Miami Beach Convention Center to Get Major Redo

It looks like long-awaited renovations to the Miami Beach Convention Center are finally going to start happening. In a couple months.

The only official step remaining is for the Miami Beach City Commission to approve the cost of the upgrades, which is estimated at $500 million. If all goes as expected, groundbreaking is set for October, and phase 1 of construction would begin in December. “Our plan is to be under construction the day after Art Basel ends in early December,” said Miami Beach Mayor Philip Levine.

The Miami Beach Convention Center hasn’t had a major overhaul since 1989, which makes unusually outdated technology for a city that’s typically considered to be on the forefront of innovation. The redo will bring state-of-the-art features to the facility, such as upgraded telecommunications in meeting rooms, programmable LED lighting in the ballrooms and a massive media screen in the front lobby.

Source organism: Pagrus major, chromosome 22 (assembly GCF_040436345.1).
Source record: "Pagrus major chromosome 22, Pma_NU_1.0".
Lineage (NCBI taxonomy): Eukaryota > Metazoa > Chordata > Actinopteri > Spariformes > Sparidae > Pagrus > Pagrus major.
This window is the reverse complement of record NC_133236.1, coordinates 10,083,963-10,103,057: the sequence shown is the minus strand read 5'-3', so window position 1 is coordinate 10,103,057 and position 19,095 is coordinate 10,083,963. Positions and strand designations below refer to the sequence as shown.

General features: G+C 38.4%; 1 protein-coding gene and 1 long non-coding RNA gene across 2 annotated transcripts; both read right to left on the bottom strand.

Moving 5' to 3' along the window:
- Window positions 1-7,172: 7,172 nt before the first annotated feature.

In addition, they’re adding about 200,000 sq. ft. of space, including 5,000 sq. ft. of additional exhibition space and a spanking new 60,000-square-foot grand ballroom. Plans are also in place for a 20,000-square-foot junior ballroom with a glass ceiling. Architecture upgrades include a ridged, wavy design that will run the length of the building’s facade. Outside the center, plans are to turn a nearly 6-acre parking lot into a public park with space for funky art installations the city is famous for.

“This is going to be, at the end, one of the most beautiful buildings in Dade County—one of the most beautiful convention centers in the country. It’s going to be state-of-the-art and a place where no matter what type of business you’re in, you are going to want to have a meeting, a convention. You are going to want to be here,” said Maria Hernandez, project director of the Miami Beach Convention Center District.

Using Art Basel as bookends, the renovations are planned to be finished in December 2017, in time for that year’s Art Basel.

In addition, plans are also being forged to build a headquarter hotel next door to the convention center. This was originally part of the center’s expansion plan, but was removed and taken on as a separate project.

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